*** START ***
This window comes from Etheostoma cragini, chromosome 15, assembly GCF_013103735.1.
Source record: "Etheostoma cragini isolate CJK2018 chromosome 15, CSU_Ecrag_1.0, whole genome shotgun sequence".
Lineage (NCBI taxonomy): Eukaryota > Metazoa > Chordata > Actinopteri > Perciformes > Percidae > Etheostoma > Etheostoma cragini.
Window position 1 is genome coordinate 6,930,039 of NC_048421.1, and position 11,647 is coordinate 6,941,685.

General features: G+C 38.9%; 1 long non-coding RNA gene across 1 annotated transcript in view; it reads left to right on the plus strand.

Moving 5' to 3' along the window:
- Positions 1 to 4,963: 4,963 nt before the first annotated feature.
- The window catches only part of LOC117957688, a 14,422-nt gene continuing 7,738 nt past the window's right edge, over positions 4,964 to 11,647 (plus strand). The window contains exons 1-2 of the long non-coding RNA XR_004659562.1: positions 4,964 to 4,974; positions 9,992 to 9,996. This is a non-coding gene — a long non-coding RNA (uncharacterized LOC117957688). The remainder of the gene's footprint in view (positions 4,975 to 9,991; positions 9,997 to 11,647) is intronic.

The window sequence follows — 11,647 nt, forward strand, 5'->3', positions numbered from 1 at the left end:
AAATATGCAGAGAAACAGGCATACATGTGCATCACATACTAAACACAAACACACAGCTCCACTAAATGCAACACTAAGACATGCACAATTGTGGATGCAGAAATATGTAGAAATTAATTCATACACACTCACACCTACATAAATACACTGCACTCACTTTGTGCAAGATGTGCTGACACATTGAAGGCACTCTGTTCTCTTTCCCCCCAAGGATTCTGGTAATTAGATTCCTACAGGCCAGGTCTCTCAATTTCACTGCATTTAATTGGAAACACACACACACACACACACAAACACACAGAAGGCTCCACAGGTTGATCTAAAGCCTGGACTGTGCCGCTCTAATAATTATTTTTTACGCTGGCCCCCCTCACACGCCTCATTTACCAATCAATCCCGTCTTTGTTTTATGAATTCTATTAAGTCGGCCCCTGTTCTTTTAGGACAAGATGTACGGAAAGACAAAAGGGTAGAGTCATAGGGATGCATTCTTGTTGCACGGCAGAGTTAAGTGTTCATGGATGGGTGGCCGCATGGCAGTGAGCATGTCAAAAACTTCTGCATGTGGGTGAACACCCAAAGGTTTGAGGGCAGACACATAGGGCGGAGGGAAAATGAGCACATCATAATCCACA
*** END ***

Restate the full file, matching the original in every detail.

This window comes from Etheostoma cragini, chromosome 15, assembly GCF_013103735.1.
Source record: "Etheostoma cragini isolate CJK2018 chromosome 15, CSU_Ecrag_1.0, whole genome shotgun sequence".
Lineage (NCBI taxonomy): Eukaryota > Metazoa > Chordata > Actinopteri > Perciformes > Percidae > Etheostoma > Etheostoma cragini.
Window position 1 is genome coordinate 6,930,039 of NC_048421.1, and position 11,647 is coordinate 6,941,685.

General features: G+C 38.9%; 1 long non-coding RNA gene across 1 annotated transcript in view; it reads left to right on the plus strand.

Moving 5' to 3' along the window:
- Positions 1 to 4,963: 4,963 nt before the first annotated feature.
- The window catches only part of LOC117957688, a 14,422-nt gene continuing 7,738 nt past the window's right edge, over positions 4,964 to 11,647 (plus strand). The window contains exons 1-2 of the long non-coding RNA XR_004659562.1: positions 4,964 to 4,974; positions 9,992 to 9,996. This is a non-coding gene — a long non-coding RNA (uncharacterized LOC117957688). The remainder of the gene's footprint in view (positions 4,975 to 9,991; positions 9,997 to 11,647) is intronic.

The window sequence follows — 11,647 nt, forward strand, 5'->3', positions numbered from 1 at the left end:
AAATATGCAGAGAAACAGGCATACATGTGCATCACATACTAAACACAAACACACAGCTCCACTAAATGCAACACTAAGACATGCACAATTGTGGATGCAGAAATATGTAGAAATTAATTCATACACACTCACACCTACATAAATACACTGCACTCACTTTGTGCAAGATGTGCTGACACATTGAAGGCACTCTGTTCTCTTTCCCCCCAAGGATTCTGGTAATTAGATTCCTACAGGCCAGGTCTCTCAATTTCACTGCATTTAATTGGAAACACACACACACACACACACAAACACACAGAAGGCTCCACAGGTTGATCTAAAGCCTGGACTGTGCCGCTCTAATAATTATTTTTTACGCTGGCCCCCCTCACACGCCTCATTTACCAATCAATCCCGTCTTTGTTTTATGAATTCTATTAAGTCGGCCCCTGTTCTTTTAGGACAAGATGTACGGAAAGACAAAAGGGTAGAGTCATAGGGATGCATTCTTGTTGCACGGCAGAGTTAAGTGTTCATGGATGGGTGGCCGCATGGCAGTGAGCATGTCAAAAACTTCTGCATGTGGGTGAACACCCAAAGGTTTGAGGGCAGACACATAGGGCGGAGGGAAAATGAGCACATCATAATCCACA